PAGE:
Wednesday, September 18, 2013

Love Is a Battlefield: The Romantic VIolence of Wong Kar-wai

With Wong Kar-wai's masterful (if you stick to the Chinese cut) The Grandmaster out now, I was drawn to the parallels between this ostensible commercial Wong and the last time he dabbled in populist Chinese genre with Ashes of Time. Both films seem such major departures for their maker, but they reveal Wong's cinema of regret and longing through action tropes, in some ways distilling his work to its most ineffable essence. His violence is thrillingly mounted, but Wong's wuxia films devote most of their time to the corrupting effect of that violence, and both films hold the keys to his entire oeuvre.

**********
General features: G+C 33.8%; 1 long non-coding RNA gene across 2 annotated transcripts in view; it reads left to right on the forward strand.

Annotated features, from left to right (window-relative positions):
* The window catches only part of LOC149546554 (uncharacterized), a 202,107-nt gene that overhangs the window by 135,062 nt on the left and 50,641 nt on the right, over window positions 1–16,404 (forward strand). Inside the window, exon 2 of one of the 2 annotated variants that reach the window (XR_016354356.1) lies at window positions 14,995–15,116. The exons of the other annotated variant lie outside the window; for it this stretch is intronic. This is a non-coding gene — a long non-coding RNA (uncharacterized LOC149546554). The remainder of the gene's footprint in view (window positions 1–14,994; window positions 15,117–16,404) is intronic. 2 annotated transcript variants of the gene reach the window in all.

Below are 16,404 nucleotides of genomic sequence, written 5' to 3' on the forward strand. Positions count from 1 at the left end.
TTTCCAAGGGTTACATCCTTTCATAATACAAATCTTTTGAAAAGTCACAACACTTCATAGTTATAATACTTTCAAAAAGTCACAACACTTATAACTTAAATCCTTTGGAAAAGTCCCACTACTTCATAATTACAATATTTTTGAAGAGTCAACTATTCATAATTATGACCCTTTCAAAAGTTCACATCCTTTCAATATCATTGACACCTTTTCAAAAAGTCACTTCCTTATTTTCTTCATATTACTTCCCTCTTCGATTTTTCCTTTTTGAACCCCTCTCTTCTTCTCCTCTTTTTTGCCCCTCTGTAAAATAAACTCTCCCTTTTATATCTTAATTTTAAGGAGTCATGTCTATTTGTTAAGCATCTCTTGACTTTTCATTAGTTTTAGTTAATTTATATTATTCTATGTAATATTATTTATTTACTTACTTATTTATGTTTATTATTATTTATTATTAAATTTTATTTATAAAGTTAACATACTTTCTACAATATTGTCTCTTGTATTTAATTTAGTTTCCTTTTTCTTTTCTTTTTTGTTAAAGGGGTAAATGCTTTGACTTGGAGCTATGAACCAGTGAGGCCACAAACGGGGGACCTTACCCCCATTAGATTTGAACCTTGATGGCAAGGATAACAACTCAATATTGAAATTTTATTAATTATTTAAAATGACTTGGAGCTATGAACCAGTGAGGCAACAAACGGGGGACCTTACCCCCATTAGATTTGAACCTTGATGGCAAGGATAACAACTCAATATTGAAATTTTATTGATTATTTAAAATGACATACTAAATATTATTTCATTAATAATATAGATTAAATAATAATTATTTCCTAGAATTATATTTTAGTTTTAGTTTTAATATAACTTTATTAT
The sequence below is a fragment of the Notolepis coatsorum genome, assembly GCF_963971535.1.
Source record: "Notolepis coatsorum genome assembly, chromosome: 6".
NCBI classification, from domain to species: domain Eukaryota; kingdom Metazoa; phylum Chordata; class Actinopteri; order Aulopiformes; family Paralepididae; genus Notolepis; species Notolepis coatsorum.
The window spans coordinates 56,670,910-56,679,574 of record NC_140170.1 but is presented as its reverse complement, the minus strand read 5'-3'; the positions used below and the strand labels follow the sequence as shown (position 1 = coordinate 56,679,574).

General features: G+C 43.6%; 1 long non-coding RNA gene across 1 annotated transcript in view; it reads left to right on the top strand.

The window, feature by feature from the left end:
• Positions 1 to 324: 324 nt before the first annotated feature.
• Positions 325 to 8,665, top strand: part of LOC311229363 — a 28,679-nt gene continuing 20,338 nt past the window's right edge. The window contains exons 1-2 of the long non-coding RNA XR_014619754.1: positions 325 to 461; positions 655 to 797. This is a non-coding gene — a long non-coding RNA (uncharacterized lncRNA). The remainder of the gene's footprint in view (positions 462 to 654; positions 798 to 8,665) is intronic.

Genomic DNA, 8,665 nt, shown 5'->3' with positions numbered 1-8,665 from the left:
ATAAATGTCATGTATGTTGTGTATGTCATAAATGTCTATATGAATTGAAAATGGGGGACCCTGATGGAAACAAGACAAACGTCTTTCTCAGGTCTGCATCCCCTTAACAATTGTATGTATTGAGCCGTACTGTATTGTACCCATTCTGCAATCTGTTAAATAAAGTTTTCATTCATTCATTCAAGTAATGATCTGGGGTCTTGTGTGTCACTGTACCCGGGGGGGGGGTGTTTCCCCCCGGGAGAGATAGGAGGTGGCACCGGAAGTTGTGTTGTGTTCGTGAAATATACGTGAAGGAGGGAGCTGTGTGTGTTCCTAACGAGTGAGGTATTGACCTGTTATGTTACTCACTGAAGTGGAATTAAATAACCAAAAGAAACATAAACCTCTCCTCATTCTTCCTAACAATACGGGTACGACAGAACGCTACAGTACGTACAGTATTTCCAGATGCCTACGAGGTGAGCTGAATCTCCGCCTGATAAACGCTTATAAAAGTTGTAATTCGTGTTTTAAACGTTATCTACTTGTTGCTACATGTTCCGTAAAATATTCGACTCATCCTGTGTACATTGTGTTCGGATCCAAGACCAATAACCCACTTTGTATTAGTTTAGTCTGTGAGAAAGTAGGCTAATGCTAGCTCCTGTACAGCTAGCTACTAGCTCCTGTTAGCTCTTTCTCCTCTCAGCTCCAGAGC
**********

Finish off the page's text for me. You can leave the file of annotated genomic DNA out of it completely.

Read my full thoughts at

1 comment:

  1. I read your post and really liked it as I'm probably one of the few Americans that got to see both the horrific American cut and the far superior 130-minute Chinese cut. I think what Harvey Weinstein convinced Wong to do is just fucking bullshit.